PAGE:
Scott Novak and Chris Tyburski discussed strategies for creating a truly integrated online and offline viewbook experience. If you were unable to attend the webinar, we’ve provided a copy of the Slideshare for you.
Rachel Louise Ensign’s article College Math 101: Calculating the Real Cost of Attending featured in the March 25, 2012 Wall Street Journal highlighted the plight of the bottom dollar faced by many of today’s college bound students. Rather than picking a college based on class size and amenities, many students are bound to selecting a college based on the ultimate price of attendance.
Take out the guessing!
Admissions and Financial aid professionals wear out yellow legal pads figuring up final out of pocket expenses for prospective students and their families. But what if they didn’t come to you for help? Then families are going at it alone, trying to come up with the cost of attendance solely based on your college’s messaging. Take the guessing out by providing transparency in presenting the all factors which impact the cost of attendance.
Take the lead in ensuring your college is communicating clear tuition, fees, room, and board rates. This includes presenting any hidden or last minute fees such as a deposit, orientation, or parking fees. The last thing you want is for a family to feel you are trying to pull a bait and switch.
How you can achieve this end is by updating your messaging. Many times colleges fail to update charges in all areas of college communication. As an enrollment leader, don’t just trust that your institutional messaging is congruent. Often charges are featured in multiple places, on printed materials, on different sections of the college website, etc. You must make sure that your message is harmonious.
Specialized Financial Aid publications explaining the college’s financial aid process as well as grant, scholarship, work, and loan opportunities can be of great value to families. Like Ensign’s article referenced, students can’t always pick the college with the “greenest quad or best dorm. It’s about how much her (the student’s) parents have to shell out (2012).” Given this opinion, you don’t want to lose prospective students out of lack of communication.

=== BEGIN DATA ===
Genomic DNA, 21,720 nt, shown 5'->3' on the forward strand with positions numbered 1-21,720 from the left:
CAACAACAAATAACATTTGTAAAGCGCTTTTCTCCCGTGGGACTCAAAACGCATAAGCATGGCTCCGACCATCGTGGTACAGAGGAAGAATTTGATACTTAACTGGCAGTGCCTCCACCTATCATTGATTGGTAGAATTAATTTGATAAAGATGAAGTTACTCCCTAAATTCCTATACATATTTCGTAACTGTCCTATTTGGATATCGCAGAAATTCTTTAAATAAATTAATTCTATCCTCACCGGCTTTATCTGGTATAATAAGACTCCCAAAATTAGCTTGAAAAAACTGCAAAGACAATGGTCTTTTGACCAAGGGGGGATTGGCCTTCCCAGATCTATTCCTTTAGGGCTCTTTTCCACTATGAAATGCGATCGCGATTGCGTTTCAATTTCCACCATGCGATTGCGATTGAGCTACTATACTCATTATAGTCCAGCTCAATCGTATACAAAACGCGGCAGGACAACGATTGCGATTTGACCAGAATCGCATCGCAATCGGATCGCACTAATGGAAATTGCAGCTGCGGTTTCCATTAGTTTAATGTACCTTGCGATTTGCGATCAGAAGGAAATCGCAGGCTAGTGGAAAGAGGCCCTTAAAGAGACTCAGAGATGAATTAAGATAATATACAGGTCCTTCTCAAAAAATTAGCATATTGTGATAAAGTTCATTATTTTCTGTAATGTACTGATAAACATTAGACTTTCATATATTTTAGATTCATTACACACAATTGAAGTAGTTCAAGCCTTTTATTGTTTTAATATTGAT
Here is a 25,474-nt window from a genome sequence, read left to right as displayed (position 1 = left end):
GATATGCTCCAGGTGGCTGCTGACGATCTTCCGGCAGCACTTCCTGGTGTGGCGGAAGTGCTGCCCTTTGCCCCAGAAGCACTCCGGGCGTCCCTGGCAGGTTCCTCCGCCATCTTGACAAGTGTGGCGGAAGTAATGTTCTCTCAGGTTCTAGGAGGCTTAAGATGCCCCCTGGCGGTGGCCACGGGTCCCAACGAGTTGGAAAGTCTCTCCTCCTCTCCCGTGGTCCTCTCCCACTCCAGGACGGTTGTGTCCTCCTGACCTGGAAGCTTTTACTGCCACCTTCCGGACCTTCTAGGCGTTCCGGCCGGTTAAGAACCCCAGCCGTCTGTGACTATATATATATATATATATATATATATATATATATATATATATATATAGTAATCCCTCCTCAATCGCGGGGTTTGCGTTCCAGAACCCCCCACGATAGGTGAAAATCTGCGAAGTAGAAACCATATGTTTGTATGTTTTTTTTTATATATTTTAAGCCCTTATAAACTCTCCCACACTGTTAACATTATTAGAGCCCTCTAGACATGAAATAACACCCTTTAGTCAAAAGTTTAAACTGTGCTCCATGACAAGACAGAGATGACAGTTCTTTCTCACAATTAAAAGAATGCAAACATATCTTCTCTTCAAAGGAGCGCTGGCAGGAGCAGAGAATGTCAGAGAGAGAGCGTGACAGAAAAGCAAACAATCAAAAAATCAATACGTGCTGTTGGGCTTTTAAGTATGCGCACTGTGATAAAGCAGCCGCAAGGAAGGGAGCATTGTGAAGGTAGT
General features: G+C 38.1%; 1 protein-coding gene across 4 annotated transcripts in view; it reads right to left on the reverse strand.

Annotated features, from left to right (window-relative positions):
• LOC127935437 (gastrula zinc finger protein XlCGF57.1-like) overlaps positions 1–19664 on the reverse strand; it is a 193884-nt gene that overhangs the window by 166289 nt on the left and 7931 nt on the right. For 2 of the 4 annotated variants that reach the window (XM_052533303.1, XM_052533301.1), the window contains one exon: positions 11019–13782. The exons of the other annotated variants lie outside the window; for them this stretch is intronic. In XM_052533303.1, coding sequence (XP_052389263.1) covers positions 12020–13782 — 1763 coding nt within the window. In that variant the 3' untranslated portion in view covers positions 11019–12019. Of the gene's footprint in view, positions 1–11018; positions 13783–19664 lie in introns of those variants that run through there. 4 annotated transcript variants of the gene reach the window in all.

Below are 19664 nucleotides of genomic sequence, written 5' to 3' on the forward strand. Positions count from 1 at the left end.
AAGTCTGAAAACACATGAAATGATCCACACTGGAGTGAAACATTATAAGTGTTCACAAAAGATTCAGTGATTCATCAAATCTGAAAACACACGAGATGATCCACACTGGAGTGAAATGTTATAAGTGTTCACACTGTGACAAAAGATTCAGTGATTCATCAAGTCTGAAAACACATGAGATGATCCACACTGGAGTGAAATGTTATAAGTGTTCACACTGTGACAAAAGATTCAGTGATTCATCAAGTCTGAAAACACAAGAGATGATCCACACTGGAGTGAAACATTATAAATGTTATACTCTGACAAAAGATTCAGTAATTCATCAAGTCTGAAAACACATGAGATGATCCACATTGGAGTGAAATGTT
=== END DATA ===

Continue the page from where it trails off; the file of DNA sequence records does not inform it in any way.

+ Net Price Calculator
As administrators, you encountered the mandates of the 2008 Higher Education Opportunity Act requiring colleges to provide an online calculator to estimate the cost of attending the institution. If you were a college who buried your calculator for fear it would reveal the true cost of attendance, think again. Utilize show parents how to make their student’s first choice college, your college, a financial reality.
Kind of sounds like an oxymoron—to use a media outlet to talk about private financial matters… but more and more schools are finding that social media is the best way to reach their students. From the beginning of the financial aid process there is a constant tug-of-war between financial aid and the student. From the FAFSA, to verification, to counseling, it seems like the cycle never ends.
Sending home financial aid literacy publications with the same look and feel as admissions materials, along with an award letter, creates value added in a successful recruitment process. These publications may be addressed to the student, but moreover it’s the parents’ eyes that are studying the financials. So when a school is trying to glean response on inform a student, what is the best avenue? Sending letter, after letter, after letter?
After a student withdrew from a college where I was Financial Aid Director, the campus postmaster showed me the pile of financial aid letters and postcards, no less than three inches high, that had been sent to his campus mailbox, never opened, never seen. This was an aha moment…
These aha moments are forcing campus offices to change how they communicate with students. First offices became accustomed to using cell phones and e-mail to communicate; now financial aid offices are utilizing Facebook, Twitter, webinars, online chat, and blogs to communicate with students. How colleges utilize these tools is the key—communication should be intentional.
Messages need to be timely, prudent, and interesting! Example messaging includes: new scholarship opportunities, deadlines, advertising financial aid workshops, and government grant and scholarship aid news. The University of South Florida featured study abroad in a status update—an opportunity many students wouldn’t know they can afford!
Many students have Facebook linked to their smart phone, yet their campus e-mail is home to unread messages. Because of this, some schools go as far as to send students private messages through Facebook to let the student know the Financial Aid Office is trying to get in touch with them.
Another method colleges are using to engage students is a chat feature. Prairie View A&M University offers a “chat online now” feature to have instant access to a Financial Aid Agent.
Finding students where they are and gearing communication to fit their preferred social outlets while offering a sense of instant connectivity is the direction of higher education millennial communication.